If you’ve followed the Hampstead hoax for any time at all, you’ve very likely run across a person named David Howard. Mr Howard doesn’t make cogent (or even incoherent) arguments for or against Hoaxtead. Instead, he tends to pop up like a demented cuckoo clock, interjecting “Google [name of person Mr Howard doesn’t like] polygraph test!” in random online conversations. Strange behaviour, but then this is Hoaxtead. We’re kind of used to that.
We have wondered about Mr Howard from time to time, concluding that aside from his apparent polygraph-related Tourette’s-like behaviour, he’s mostly harmless.
But a few weeks ago, one of our team members did a bit of poking about online, and discovered a side to Mr Polygraph…er, Howard, that we could not have possibly guessed. It turns out that he was involved in a high-speed car chase in his home state of Missouri, which had far-reaching effects.
We’ll let the legal case analytics site Ravel tell that story: Let’s just note that the original criminal charges were filed in August 1981.
Yes, you read that right. In the early 1980s—35+ years ago—Mr Howard was fighting for his right to use polygraph evidence in court.
He was a feisty feller, we’ll give him that:
I’ll crucify them. I’m a helluva man…. They’ll interview me through my cell. ‘Sixty Minutes,’ films watching everything. So do as you please. I’m a helluva man… I will use the lie detector….They’ll build a statue to me in Washington, D.C….
We have no doubt he was indeed a “helluva man”; we’re trying to envision how this announcement must have gone over with the appeal judge.
A bit later, though, he was less ebullient, and begged the trial judge for help:
And at one point he seemed to veer wildly into…well, we’re really not sure how to characterise this one:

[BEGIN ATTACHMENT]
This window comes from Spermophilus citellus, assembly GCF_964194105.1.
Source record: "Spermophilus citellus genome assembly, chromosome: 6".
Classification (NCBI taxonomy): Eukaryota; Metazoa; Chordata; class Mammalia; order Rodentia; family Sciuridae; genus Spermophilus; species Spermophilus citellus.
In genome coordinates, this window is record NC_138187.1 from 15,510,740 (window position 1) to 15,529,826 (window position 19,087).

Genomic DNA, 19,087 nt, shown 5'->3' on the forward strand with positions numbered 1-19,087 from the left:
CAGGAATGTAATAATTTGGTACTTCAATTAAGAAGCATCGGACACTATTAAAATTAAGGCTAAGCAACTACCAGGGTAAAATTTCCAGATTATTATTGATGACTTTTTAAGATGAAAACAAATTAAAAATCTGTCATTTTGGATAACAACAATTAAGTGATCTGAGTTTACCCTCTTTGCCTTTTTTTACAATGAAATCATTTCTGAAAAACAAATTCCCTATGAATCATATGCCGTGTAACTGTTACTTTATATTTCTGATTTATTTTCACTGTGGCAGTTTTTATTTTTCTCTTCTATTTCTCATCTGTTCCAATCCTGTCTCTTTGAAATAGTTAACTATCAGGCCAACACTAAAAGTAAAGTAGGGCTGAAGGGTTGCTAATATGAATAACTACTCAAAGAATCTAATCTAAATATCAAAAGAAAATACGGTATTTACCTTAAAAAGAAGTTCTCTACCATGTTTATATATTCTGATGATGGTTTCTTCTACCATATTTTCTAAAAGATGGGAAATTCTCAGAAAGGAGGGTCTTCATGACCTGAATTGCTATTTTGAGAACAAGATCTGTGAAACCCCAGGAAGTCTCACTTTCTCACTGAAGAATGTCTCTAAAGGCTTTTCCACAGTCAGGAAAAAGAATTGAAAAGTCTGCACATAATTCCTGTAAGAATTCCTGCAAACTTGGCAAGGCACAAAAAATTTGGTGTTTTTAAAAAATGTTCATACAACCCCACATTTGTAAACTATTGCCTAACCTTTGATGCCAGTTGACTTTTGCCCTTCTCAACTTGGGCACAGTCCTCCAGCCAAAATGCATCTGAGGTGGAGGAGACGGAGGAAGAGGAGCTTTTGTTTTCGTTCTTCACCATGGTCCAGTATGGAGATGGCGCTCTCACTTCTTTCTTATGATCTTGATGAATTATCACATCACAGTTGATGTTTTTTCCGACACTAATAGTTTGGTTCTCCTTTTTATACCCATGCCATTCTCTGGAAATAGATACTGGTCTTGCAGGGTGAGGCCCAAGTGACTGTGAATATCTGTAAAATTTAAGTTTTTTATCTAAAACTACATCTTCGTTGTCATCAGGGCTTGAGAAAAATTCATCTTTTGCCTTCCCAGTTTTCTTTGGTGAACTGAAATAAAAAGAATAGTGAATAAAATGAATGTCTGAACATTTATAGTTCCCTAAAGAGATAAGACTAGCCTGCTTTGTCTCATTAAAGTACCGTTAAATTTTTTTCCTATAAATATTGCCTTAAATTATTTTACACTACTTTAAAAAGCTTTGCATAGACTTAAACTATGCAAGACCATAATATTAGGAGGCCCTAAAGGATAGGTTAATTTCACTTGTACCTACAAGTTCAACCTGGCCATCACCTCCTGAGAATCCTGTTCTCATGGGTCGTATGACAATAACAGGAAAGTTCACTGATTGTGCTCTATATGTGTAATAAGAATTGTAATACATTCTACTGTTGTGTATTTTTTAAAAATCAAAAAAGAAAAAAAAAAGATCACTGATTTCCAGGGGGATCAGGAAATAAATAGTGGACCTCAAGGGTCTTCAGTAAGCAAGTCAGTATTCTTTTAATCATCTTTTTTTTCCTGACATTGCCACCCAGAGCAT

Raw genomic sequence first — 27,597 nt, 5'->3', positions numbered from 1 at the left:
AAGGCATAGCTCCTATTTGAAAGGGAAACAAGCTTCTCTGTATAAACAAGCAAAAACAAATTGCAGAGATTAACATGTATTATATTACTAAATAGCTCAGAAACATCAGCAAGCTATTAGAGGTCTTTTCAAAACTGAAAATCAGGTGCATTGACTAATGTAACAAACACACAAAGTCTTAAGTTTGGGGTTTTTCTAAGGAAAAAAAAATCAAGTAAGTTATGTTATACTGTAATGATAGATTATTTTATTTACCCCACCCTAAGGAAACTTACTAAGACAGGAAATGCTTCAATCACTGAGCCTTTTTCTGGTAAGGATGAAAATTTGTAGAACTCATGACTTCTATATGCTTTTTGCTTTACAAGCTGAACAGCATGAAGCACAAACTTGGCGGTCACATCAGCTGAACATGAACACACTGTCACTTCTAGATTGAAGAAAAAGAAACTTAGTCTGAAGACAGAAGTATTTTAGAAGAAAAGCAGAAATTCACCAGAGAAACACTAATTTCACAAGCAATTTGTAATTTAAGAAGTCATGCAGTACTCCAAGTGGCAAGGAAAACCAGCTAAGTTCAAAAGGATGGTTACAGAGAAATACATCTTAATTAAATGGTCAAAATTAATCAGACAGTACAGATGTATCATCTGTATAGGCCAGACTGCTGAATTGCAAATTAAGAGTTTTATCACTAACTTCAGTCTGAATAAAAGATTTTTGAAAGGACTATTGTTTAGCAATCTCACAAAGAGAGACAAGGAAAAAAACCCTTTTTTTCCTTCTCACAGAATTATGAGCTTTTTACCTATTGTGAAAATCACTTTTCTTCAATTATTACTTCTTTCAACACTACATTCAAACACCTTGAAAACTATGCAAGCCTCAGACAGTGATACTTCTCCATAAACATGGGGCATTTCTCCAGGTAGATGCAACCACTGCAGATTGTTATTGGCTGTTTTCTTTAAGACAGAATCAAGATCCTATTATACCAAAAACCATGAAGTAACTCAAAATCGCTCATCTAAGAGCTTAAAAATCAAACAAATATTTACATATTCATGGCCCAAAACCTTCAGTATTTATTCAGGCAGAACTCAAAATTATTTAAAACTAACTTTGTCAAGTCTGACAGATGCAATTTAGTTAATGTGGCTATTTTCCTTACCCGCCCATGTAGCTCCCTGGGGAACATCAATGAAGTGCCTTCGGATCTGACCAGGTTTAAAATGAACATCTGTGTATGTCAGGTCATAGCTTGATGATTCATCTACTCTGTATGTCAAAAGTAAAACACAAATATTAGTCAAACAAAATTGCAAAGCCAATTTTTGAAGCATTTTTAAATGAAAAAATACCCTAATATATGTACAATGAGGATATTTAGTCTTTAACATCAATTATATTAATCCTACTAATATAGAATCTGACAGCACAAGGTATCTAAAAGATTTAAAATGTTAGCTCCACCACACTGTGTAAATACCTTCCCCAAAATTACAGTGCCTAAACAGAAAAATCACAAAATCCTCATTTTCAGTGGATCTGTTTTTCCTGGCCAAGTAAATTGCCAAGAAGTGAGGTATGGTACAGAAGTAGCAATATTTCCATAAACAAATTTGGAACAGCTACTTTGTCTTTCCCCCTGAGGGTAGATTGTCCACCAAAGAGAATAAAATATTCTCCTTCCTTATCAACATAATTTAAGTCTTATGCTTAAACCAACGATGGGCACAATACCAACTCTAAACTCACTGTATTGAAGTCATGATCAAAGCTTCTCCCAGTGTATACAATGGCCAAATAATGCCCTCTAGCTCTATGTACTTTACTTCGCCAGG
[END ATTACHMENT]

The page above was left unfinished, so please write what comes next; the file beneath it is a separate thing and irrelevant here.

‘Bizarrely obsequious’ seems to just about cover it.
You might not be terribly surprised to learn that Mr Howard decided to represent himself at trial, despite a psychiatric examination which offered a diagnosis of cyclothymia. While we have generally understood this to mean a mild form of bipolar affective disorder (aka manic depression), the court understood it as “an insecure person who attempts to over-compensate for his deficiencies when under stress…Howard displayed a very positive attitude about his own ability to prove his innocence of the charges against him without the aid of an attorney”.
Again with the polygraphs…and a healthy dose of paranoid delusion.
In fact, Mr Howard had developed a belief that the police, prosecutor, and judge were conspiring to frame him, because he’d taken a polygraph exam that ‘proved’ he hadn’t intended to injure the state troopers during the 1981 car chase. He believed that this ought to be sufficient to secure a dismissal of charges, and grew quite incensed when this didn’t happen.
Two successive lawyers who’d been hired to represent him withdrew from the case, and Mr Howard refused to co-operate with the state-appointed public defender, who grew increasingly frustrated with his client’s behaviour. At the first trial, the public defender asked the Court to either order another psychiatric evaluation, or allow the defender to withdraw from the case to let Mr Howard defend himself without counsel, as he clearly intended to do: